How it Came to be Underrated: All of Powell’s movies (with or without Pressburger) were underrated for years. Most of them have been gradually re-discovered recently, but this one has still fallen through the cracks, unknown even by many of Powell’s fans.

Why It’s Great:

  1. This is one of the best movies ever made about the day-to-day struggles in the lives of scientists. In one scene, they hear that the minister is coming by so they mock up a phony bubbling-beaker experiment to make it look like they’re “doing science,” since there’s nothing that looks worse than a room full of well-paid people sitting around just thinking.
  2. During wartime, Powell and Pressburger made lots of thrilling “we can do it” war movies to help the effort. It’s shocking to see them revisit the same events after the war with a far more jaundiced eye. Farrar’s increasing desperation to have a drink to dull the pain of his wound allows their more expressionistic side to come out.
  3. Two great ways to juice up a scene: (1) Two mature adults agree to keep the peace by not talking about something, then someone immature comes in the room and that’s all they want to talk about. (2) An endlessly-ringing phone that the characters refuse to answer. We’ve all felt the urge to not answer, but we all know how it unbearable it becomes after too long. For the most part, voicemail has taken this wonderful cinematic device from us.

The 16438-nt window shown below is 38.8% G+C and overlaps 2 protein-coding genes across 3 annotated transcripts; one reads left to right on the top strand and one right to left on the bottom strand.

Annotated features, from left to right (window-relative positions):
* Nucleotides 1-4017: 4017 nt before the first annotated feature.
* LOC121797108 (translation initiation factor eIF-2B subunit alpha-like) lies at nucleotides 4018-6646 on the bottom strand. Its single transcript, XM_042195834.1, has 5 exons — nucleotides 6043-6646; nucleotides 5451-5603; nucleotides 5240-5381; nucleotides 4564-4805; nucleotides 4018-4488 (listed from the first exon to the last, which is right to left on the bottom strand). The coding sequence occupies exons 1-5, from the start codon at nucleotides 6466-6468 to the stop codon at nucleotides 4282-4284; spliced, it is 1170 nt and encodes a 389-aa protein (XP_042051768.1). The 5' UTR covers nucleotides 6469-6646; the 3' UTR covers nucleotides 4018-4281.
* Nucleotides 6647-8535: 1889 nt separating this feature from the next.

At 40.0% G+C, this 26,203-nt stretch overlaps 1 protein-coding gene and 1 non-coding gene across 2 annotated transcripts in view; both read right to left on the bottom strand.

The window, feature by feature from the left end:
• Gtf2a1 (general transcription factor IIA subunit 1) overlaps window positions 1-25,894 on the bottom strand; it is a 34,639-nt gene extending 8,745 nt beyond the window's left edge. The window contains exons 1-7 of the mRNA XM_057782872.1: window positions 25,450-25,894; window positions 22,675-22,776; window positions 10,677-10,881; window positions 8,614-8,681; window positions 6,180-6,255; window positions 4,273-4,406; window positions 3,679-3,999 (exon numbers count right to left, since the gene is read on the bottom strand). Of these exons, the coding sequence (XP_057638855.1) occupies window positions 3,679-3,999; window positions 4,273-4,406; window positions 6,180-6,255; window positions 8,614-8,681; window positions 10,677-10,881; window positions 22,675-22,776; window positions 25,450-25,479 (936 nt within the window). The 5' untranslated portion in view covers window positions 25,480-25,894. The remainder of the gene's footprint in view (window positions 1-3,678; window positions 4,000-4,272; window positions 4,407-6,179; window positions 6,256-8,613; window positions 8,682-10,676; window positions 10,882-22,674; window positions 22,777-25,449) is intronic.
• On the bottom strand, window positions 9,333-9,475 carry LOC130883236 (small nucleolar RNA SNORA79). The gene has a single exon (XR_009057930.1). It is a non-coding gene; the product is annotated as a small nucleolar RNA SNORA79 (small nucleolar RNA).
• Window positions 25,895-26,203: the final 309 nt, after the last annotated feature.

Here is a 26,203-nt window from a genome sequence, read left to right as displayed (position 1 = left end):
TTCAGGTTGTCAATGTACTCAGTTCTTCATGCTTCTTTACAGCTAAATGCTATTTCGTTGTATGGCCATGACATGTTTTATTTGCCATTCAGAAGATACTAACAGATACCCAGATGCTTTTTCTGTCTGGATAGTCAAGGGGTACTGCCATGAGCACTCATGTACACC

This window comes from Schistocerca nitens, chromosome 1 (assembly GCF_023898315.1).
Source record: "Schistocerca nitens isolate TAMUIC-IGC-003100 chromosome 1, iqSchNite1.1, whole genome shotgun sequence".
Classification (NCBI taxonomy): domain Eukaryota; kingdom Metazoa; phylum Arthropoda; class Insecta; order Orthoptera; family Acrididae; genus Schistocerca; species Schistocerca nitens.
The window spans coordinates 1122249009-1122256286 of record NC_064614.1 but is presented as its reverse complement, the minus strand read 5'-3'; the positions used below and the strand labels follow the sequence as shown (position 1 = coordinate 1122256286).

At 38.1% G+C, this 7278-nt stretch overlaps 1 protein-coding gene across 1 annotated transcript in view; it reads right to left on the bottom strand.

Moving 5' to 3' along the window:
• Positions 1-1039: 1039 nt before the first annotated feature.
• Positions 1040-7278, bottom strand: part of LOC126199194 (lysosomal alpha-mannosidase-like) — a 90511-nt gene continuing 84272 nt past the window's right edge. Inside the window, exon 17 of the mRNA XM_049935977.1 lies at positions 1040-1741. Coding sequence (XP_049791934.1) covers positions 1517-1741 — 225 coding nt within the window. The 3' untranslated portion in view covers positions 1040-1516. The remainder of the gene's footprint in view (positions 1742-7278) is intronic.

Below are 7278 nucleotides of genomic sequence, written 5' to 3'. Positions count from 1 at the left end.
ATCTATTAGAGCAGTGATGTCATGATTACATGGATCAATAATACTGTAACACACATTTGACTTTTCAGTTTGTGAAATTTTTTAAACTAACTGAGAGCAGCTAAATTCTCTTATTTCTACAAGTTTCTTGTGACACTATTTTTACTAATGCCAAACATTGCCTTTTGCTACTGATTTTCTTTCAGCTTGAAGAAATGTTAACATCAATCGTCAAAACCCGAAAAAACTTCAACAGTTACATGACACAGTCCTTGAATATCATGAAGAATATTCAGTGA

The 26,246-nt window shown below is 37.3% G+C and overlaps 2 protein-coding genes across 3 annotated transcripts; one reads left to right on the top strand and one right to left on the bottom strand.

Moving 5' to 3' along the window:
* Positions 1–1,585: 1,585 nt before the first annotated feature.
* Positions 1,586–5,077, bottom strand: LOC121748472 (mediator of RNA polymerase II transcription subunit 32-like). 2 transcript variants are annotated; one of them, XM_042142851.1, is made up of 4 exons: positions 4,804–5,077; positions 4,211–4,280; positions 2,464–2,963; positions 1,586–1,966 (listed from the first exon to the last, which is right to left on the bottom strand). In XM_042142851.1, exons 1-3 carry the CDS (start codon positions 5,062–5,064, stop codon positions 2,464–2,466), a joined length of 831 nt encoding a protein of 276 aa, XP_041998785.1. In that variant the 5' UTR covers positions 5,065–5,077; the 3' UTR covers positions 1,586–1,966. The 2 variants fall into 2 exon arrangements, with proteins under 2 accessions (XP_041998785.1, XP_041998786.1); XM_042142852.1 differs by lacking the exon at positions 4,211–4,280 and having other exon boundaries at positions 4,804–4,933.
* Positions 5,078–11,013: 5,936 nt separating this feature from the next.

4. Whenever I see a movie that re-unites the stars of another movie I can’t help but imagine that it’s the same two characters who have moved on to very different lives, which would mean that Farrar and Byron, before they became a secretary and a scientist, had a secret history as a crazy nun and a randy mountain-man in the Himalayas (as seen in Black Narcissus).

If You Like This, You Should Also Check Out: You can find more addiction-cursed post-war blues in Billy Wilder’s The Long Weekend and Nick Ray’s Bigger Than Life.

How Available Is It?: It’s got a nice Criterion DVD with an excellent commentary by a veddy-British film historian.